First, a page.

Nate Thayer dead: Last journalist to interview dictator Pol Pot

Nate Thayer, a tenacious freelance reporter who survived multiple fatalities over decades covering conflicts in Southeast Asia and was the last Western journalist to interview Pol Pot, leader of Cambodia’s murderous Khmer Rouge regime, is 62 years died.

Thayer was found dead Tuesday by a friend at his home in Cape Cod, Mass., his brother Rob Thayer said.

He had been suffering from multiple ailments for several months and the cause of death was listed as natural causes, Rob Thayer said, adding that he last spent time with his brother on Sunday.

Thayer has worked at various times for the Associated Press, Jane’s Defense Weekly, the Phnom Penh Post, the Washington Post, Agence France-Presse and Soldier of Fortune Magazine, while also working as a correspondent for Hong Kong-based Far Eastern Economic Reports Note that he scored the interview with Pol Pot published in October 1997. It was the reclusive leader’s first interview in almost 20 years.

Meanwhile, the rebellious movement in Cambodia had turned against him.

“After a series of clandestine rendezvous using encrypted cellphone messages, I slipped into one of the most impenetrable, malaria-ridden, and landmine-ridden jungles in the world: Khmer Rouge-controlled northern Cambodia,” Thayer wrote.

Pol Pot, “a tormented old man, frail and struggling to maintain his dignity, watched his vision of life collapse in utter, ultimate defeat,” Thayer wrote.

The leader of the communist Khmer Rouge, under whose regime some 2 million Cambodians died, shocked the world by saying his “conscience is clear”. He blamed his country’s historic enemy, Vietnam, for the mountains of human skulls in the country’s “killing fields” and asked for international compassion for his own ill health and personal suffering.

Thayer “had spent years forging contacts within the Khmer Rouge, Thai intelligence and elsewhere to gain that access, and seized an opportunity just as the movement turned itself around,” wrote his Editor at the Review, Andrew Sherry, in 2005. “By no means an apologist for the Khmer Rouge, he painted a straight, candid picture of the past and present, and confronted Pol Pot with evidence that he was a mass murderer.”

Pol Pot died in April 1998, widely viewed by world leaders as an agent of evil.

Thayer was also involved in a public feud with ABC’s “Nightline” and Ted Koppel over a Pol Pot storyline that ended with Thayer turning down a prestigious Peabody Award.

Thayer sold the story to ABC knowing it would be a week-long exclusive with North American television rights only. But he said ABC circulated the story worldwide and posted photos on its website, hijacking Thayer’s own print account for the Far Eastern Economic Review.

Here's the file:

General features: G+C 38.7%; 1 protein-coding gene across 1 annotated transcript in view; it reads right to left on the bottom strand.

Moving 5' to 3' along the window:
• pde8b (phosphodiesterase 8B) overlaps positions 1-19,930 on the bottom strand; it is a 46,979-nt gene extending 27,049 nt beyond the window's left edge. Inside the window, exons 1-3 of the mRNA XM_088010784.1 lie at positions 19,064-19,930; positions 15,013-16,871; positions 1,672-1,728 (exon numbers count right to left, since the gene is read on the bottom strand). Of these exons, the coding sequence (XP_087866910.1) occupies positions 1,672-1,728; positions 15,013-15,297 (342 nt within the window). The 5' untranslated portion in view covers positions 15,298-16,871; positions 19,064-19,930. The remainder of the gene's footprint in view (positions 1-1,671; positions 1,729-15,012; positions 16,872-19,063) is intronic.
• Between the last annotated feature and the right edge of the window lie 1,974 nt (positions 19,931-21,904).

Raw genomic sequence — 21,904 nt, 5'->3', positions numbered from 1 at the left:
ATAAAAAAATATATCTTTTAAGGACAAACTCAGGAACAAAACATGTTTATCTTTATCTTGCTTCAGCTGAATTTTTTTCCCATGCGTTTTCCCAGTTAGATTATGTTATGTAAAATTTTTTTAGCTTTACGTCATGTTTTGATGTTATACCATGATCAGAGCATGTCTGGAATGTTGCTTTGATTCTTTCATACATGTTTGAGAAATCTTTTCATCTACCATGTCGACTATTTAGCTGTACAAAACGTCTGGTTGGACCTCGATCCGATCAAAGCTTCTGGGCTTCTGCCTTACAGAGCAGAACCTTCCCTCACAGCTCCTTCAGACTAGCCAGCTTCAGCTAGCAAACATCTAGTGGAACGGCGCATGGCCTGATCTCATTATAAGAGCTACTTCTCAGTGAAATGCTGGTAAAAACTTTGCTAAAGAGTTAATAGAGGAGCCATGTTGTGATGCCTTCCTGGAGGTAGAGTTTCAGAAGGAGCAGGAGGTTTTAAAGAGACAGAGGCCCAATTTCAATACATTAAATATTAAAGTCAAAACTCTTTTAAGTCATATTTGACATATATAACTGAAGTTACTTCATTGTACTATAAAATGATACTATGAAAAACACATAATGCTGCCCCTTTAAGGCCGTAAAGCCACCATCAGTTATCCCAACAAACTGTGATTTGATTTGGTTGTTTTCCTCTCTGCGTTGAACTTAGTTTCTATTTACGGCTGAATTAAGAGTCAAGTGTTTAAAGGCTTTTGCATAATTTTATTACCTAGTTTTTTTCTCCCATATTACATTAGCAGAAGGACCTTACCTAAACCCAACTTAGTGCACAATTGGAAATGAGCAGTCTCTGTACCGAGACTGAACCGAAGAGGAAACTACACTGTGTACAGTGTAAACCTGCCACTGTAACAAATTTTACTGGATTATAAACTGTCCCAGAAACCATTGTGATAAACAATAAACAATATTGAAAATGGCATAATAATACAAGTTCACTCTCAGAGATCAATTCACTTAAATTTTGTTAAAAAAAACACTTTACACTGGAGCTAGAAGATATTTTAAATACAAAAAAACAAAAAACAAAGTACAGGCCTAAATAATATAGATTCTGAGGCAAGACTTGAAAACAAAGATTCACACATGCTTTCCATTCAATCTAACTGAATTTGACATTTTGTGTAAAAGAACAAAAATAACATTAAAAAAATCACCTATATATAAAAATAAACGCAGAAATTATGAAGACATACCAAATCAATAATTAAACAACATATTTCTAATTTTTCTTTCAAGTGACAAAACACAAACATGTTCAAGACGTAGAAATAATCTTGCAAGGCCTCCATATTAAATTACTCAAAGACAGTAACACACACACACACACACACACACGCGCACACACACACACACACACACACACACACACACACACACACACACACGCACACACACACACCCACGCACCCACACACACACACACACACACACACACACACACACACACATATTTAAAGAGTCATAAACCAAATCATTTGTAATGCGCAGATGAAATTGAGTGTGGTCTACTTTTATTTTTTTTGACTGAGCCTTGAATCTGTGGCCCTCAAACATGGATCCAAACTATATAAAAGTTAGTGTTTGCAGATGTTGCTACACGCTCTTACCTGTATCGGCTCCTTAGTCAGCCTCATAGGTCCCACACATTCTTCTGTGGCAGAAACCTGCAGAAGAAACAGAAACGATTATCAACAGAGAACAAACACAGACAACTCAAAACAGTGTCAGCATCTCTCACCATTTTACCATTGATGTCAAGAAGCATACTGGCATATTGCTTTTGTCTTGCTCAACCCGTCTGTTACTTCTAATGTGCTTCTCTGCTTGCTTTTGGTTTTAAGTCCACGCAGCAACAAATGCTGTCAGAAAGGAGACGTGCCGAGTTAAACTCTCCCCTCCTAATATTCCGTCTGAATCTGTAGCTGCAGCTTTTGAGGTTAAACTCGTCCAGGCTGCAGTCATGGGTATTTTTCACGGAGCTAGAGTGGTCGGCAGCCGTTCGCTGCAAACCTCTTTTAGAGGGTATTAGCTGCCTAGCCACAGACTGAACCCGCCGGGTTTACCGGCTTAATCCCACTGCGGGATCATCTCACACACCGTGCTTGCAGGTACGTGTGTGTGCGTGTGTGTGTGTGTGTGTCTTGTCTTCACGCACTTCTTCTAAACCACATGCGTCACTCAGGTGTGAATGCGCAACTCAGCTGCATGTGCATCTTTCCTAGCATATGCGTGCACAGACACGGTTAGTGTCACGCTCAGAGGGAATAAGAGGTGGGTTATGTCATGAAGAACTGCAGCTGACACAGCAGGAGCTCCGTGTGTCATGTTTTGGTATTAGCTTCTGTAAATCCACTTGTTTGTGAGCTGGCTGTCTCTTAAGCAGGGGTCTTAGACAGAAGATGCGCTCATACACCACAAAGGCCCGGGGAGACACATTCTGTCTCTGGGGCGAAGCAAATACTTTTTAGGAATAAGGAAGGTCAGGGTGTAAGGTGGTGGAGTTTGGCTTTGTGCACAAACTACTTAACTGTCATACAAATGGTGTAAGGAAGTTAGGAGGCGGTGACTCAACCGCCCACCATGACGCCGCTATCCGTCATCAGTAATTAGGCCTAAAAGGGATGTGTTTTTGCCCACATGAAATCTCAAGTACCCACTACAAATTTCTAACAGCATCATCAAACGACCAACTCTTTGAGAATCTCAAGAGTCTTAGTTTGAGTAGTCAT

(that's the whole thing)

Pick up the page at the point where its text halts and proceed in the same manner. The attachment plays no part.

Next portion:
“Ted Koppel and ‘Nightline’ literally stole my work, took credit for it, belittled it, refused to pay me, and then tried to bully and blackmail me when I complained,” he wrote in a letter , in which he rejected the Peabody.

ABC said pre-air promotion was standard practice for such an exclusive story, and Koppel praised Thayer. The sides later settled their differences.

Thayer dug up stories from Asia where most western journalists dreaded, and almost paid with his life.

In an online blog he maintains, he described a horrifying moment in October 1989 when the truck he was riding in with several Cambodian guerrillas ran over two anti-tank mines. Many of the guerrillas died.

“My eardrums were blown out,” he wrote. “The concussion from the blast was so severe it shut off my brain. I remember the liquid in my body getting so hot I felt it almost boiling. I could hear my blood boiling, gurgling with what appeared to be heat. I felt my brain being flung around like a rag doll bouncing off the inside wall of my boned skull.”

He had shrapnel in his head, torso, and legs; multiple broken bones; and a dislocated kidney.

The 2 1/2 ton truck, he wrote, “looked like a shredded kid’s toy Tonka truck.”

Later in his career he reported from Iraq, the former Yugoslavia, Cuba, Albania, North Korea and Mongolia.

At the time of his death, he had also been working on a memoir tentatively titled Sympathy for the Devil.

Born into a prominent Boston family and son of a diplomat, Thayer was practically raised in Asia as his father was stationed in Hong Kong, Taiwan, Beijing and Singapore, Rob Thayer said.

He attended the University of Massachusetts Boston but did not graduate.

“He had dreamed of being a journalist, and in 1984 he went to the Thai-Cambodian border, started freelancing and started making a name for himself,” his brother said.

He spent his final years on Cape Cod, writing against far-right activists and white nationalists in the United States, and telling stories of his adventures with his beloved dog, Lamont.

In addition to his brother, Nate Thayer is survived by his mother Joan Leclerc and sisters Marian Vito and Meg Thayer. He was unmarried and had no children. Nate Thayer dead: Last journalist to interview dictator Pol Pot

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